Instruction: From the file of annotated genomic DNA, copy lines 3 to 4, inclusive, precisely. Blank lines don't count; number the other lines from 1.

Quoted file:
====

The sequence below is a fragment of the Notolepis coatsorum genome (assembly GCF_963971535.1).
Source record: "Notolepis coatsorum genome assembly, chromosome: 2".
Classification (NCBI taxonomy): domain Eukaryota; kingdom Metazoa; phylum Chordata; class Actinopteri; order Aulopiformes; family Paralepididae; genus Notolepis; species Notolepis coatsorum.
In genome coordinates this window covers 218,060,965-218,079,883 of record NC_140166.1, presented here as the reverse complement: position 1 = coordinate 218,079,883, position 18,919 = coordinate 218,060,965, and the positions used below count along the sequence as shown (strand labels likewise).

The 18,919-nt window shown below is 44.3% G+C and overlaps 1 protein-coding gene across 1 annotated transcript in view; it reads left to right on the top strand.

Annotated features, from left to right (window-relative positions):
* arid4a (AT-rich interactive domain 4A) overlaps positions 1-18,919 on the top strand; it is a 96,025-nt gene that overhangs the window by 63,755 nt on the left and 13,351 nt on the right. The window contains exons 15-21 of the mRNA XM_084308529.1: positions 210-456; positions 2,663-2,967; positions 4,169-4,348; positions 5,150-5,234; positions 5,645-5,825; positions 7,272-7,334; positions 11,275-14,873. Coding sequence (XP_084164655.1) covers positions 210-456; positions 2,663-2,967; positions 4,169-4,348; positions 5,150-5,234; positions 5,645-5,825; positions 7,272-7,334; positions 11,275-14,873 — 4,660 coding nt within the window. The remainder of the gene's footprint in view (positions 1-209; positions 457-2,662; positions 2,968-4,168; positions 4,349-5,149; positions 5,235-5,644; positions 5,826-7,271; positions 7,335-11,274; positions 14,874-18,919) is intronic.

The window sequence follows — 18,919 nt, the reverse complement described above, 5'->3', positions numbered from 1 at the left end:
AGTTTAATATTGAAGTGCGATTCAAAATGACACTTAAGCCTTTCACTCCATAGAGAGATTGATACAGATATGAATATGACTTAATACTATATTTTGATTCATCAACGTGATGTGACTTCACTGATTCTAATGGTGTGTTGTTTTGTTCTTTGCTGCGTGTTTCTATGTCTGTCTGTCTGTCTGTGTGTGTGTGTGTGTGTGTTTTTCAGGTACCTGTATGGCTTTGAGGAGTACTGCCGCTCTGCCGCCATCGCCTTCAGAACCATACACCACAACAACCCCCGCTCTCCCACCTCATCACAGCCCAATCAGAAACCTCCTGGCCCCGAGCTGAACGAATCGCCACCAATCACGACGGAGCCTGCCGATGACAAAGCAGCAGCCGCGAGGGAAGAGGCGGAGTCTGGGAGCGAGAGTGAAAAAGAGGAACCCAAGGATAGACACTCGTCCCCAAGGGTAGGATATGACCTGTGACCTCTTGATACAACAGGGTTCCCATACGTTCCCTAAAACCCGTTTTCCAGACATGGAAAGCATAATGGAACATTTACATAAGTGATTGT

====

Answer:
Classification (NCBI taxonomy): domain Eukaryota; kingdom Metazoa; phylum Chordata; class Actinopteri; order Aulopiformes; family Paralepididae; genus Notolepis; species Notolepis coatsorum.
In genome coordinates this window covers 218,060,965-218,079,883 of record NC_140166.1, presented here as the reverse complement: position 1 = coordinate 218,079,883, position 18,919 = coordinate 218,060,965, and the positions used below count along the sequence as shown (strand labels likewise).